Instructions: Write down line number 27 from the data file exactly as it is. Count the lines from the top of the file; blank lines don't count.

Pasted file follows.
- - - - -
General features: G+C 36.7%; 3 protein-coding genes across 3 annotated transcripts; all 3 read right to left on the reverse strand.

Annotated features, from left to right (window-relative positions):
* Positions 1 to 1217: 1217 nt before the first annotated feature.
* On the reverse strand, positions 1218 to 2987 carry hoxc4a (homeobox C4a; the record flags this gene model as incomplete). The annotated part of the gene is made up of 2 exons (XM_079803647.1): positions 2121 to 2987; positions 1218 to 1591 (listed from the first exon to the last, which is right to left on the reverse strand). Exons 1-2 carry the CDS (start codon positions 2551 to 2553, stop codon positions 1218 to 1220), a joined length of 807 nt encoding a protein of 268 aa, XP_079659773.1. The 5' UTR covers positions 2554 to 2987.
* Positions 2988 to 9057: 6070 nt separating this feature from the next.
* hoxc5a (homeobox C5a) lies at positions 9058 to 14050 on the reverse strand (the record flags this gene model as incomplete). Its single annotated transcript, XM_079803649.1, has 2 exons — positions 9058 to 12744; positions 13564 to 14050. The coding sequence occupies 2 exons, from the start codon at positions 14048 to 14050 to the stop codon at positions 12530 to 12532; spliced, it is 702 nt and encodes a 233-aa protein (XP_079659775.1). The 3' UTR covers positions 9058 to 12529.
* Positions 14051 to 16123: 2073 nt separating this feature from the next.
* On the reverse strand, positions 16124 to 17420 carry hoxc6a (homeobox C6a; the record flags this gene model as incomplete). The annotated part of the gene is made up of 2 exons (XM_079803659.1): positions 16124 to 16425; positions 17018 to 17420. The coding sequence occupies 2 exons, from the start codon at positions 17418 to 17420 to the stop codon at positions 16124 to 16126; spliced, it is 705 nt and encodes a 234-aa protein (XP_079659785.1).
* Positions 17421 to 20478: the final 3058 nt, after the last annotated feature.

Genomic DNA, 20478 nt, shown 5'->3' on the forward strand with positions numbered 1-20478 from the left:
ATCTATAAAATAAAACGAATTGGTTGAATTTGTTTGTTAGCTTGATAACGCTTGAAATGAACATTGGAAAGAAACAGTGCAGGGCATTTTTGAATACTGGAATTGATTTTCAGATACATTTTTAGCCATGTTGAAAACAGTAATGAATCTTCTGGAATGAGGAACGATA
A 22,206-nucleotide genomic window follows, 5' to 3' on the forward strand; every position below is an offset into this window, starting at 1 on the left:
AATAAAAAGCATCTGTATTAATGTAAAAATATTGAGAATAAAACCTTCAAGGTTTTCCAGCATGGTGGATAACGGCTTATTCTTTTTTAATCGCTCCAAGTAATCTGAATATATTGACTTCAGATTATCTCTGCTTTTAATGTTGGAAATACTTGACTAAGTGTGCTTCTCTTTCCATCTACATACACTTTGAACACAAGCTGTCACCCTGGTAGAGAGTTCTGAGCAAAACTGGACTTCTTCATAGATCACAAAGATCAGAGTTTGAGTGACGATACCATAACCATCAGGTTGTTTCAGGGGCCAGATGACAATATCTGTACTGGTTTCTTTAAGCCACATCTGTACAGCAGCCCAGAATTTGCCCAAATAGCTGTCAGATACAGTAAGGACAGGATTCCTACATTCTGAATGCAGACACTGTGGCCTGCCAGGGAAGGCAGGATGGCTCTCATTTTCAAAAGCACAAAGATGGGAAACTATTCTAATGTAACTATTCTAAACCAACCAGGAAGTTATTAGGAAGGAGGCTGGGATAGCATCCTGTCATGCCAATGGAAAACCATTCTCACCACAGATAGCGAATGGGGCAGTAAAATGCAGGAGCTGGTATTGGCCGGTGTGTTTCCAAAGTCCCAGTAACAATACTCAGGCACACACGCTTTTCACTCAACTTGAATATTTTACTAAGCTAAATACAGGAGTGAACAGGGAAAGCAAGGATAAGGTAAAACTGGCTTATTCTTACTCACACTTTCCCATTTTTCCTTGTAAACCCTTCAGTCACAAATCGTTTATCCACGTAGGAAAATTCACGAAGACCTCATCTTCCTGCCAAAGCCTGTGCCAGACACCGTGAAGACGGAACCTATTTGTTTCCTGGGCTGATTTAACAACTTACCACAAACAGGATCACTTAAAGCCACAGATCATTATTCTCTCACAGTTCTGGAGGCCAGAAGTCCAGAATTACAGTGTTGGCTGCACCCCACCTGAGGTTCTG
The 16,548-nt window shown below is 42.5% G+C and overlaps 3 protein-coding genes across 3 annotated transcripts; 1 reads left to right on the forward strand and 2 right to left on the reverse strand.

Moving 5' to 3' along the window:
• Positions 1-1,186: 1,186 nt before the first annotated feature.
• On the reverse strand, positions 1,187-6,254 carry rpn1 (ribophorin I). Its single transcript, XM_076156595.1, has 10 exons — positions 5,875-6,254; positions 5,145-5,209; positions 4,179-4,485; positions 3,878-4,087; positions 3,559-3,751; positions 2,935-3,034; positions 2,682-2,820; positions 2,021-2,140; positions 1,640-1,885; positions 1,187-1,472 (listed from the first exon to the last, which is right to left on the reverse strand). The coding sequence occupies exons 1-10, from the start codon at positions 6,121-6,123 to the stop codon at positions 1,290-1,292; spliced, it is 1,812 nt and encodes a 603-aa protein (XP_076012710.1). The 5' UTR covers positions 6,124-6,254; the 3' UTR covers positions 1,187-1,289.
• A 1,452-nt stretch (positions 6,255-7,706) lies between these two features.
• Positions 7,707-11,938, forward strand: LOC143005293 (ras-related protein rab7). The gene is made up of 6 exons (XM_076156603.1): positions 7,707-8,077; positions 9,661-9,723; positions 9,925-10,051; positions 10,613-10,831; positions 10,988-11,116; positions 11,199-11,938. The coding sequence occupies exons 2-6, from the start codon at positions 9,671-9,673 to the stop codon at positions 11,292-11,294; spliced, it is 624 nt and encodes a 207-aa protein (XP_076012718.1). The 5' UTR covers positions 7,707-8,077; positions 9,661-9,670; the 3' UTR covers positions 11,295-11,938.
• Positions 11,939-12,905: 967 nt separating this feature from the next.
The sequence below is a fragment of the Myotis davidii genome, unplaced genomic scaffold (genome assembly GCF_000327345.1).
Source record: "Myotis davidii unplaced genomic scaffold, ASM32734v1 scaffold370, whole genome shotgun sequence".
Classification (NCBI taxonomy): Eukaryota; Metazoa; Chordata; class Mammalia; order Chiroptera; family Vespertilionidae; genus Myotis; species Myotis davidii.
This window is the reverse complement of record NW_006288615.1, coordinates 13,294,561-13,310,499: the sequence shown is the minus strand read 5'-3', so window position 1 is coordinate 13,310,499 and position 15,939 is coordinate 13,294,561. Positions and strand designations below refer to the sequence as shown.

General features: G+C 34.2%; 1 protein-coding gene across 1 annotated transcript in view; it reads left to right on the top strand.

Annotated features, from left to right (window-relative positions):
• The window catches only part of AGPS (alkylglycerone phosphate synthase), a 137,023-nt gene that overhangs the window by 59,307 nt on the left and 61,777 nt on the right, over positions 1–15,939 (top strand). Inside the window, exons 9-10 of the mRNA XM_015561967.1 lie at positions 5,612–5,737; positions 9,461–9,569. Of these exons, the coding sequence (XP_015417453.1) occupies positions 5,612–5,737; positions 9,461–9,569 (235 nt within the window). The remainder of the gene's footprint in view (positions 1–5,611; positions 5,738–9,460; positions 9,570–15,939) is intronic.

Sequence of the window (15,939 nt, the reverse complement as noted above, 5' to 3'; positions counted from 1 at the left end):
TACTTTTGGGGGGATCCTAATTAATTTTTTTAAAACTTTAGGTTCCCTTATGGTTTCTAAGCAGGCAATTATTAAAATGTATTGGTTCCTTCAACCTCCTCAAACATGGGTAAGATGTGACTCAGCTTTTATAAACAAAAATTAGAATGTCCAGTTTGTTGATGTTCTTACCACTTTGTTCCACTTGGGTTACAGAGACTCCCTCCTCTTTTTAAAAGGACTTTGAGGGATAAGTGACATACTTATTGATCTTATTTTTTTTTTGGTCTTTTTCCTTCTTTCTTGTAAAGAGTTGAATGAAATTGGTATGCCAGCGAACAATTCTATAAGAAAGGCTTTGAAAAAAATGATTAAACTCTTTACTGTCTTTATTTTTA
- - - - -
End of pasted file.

• The window catches only part of AGPS (alkylglycerone phosphate synthase), a 137,023-nt gene that overhangs the window by 59,307 nt on the left and 61,777 nt on the right, over positions 1–15,939 (top strand). Inside the window, exons 9-10 of the mRNA XM_015561967.1 lie at positions 5,612–5,737; positions 9,461–9,569. Of these exons, the coding sequence (XP_015417453.1) occupies positions 5,612–5,737; positions 9,461–9,569 (235 nt within the window). The remainder of the gene's footprint in view (positions 1–5,611; positions 5,738–9,460; positions 9,570–15,939) is intronic.